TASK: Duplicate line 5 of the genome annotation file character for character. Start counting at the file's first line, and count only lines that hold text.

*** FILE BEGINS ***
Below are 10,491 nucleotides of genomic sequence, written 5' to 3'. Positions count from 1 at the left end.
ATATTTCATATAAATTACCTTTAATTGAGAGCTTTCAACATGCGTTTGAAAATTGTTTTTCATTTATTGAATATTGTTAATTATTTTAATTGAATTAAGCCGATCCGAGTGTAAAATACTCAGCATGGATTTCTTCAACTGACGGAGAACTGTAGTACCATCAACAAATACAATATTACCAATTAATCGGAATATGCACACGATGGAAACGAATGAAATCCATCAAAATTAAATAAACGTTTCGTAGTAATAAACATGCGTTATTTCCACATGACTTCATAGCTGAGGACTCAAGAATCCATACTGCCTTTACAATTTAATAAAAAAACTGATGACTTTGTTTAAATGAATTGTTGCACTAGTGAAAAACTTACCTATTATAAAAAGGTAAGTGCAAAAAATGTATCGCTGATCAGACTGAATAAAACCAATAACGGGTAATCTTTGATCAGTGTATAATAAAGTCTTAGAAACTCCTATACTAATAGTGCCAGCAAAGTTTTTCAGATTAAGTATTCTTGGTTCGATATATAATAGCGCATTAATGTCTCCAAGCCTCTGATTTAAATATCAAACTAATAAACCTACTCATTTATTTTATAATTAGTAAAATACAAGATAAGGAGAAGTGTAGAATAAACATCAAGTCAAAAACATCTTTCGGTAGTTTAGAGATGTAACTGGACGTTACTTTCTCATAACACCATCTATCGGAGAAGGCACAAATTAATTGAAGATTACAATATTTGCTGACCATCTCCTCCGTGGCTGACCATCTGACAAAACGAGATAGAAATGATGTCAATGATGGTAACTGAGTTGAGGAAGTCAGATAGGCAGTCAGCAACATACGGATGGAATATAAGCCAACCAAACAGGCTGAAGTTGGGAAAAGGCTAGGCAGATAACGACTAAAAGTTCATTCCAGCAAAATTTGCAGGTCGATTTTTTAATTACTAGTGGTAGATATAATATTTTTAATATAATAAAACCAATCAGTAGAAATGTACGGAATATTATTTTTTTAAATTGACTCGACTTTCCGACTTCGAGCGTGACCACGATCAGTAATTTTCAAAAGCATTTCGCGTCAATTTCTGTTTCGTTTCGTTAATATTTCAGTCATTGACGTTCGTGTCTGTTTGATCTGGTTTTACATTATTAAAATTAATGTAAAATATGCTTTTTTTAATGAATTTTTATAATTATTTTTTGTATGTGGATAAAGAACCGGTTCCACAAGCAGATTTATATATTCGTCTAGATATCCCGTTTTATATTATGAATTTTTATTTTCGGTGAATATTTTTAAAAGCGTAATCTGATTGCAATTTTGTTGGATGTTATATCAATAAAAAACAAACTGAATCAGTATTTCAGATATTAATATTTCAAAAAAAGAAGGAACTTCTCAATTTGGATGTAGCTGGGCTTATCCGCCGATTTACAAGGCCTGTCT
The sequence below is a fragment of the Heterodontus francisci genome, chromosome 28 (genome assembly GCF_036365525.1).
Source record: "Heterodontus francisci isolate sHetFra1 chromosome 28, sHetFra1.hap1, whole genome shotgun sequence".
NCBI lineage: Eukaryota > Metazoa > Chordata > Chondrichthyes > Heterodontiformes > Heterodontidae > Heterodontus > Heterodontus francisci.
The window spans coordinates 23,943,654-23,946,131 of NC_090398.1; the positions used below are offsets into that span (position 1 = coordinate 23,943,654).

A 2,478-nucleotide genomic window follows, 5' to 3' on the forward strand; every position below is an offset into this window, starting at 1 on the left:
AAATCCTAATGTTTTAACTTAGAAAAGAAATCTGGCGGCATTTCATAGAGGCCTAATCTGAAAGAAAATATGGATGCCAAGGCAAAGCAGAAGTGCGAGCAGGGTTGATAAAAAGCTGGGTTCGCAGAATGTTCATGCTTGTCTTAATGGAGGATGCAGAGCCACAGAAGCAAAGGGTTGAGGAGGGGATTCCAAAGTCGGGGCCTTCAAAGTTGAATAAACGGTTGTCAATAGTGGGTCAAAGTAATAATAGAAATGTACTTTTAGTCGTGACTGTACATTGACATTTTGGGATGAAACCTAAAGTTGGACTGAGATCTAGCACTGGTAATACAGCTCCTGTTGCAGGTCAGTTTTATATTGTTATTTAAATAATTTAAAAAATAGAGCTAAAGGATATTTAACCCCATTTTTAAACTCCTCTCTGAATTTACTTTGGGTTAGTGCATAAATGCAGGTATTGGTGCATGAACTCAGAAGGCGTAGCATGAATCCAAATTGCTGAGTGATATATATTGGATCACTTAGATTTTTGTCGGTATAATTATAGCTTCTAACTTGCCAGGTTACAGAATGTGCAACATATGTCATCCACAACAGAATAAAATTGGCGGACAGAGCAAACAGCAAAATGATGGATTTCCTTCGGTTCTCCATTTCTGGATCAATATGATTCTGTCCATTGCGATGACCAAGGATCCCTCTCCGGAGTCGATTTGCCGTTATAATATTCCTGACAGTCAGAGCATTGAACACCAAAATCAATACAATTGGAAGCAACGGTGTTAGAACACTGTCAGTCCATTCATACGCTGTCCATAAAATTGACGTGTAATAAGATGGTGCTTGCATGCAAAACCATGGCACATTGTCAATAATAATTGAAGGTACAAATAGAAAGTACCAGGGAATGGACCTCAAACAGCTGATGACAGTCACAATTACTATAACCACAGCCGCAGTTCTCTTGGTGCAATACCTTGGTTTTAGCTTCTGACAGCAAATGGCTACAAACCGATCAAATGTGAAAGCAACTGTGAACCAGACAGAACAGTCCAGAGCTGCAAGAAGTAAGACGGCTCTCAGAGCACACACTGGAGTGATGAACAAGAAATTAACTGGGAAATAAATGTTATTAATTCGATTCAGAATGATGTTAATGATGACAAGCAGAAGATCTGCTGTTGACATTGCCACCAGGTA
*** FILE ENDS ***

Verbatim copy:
NCBI lineage: Eukaryota > Metazoa > Chordata > Chondrichthyes > Heterodontiformes > Heterodontidae > Heterodontus > Heterodontus francisci.